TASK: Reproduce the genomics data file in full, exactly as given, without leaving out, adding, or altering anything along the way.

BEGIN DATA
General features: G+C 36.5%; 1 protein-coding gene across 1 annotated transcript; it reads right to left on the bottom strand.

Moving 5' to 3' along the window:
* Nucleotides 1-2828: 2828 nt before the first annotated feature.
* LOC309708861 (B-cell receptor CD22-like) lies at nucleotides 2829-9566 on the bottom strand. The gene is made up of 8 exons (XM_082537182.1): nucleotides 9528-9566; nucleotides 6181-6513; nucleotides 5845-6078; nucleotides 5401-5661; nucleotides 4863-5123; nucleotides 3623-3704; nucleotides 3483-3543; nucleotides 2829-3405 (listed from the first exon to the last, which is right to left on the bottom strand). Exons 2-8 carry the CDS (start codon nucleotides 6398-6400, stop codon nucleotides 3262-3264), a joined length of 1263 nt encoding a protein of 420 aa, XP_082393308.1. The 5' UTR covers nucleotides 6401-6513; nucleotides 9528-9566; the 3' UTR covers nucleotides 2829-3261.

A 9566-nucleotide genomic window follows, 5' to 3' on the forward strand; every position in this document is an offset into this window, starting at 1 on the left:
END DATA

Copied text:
General features: G+C 36.5%; 1 protein-coding gene across 1 annotated transcript; it reads right to left on the bottom strand.

Moving 5' to 3' along the window:
* Nucleotides 1-2828: 2828 nt before the first annotated feature.
* LOC309708861 (B-cell receptor CD22-like) lies at nucleotides 2829-9566 on the bottom strand. The gene is made up of 8 exons (XM_082537182.1): nucleotides 9528-9566; nucleotides 6181-6513; nucleotides 5845-6078; nucleotides 5401-5661; nucleotides 4863-5123; nucleotides 3623-3704; nucleotides 3483-3543; nucleotides 2829-3405 (listed from the first exon to the last, which is right to left on the bottom strand). Exons 2-8 carry the CDS (start codon nucleotides 6398-6400, stop codon nucleotides 3262-3264), a joined length of 1263 nt encoding a protein of 420 aa, XP_082393308.1. The 5' UTR covers nucleotides 6401-6513; nucleotides 9528-9566; the 3' UTR covers nucleotides 2829-3261.

A 9566-nucleotide genomic window follows, 5' to 3' on the forward strand; every position in this document is an offset into this window, starting at 1 on the left: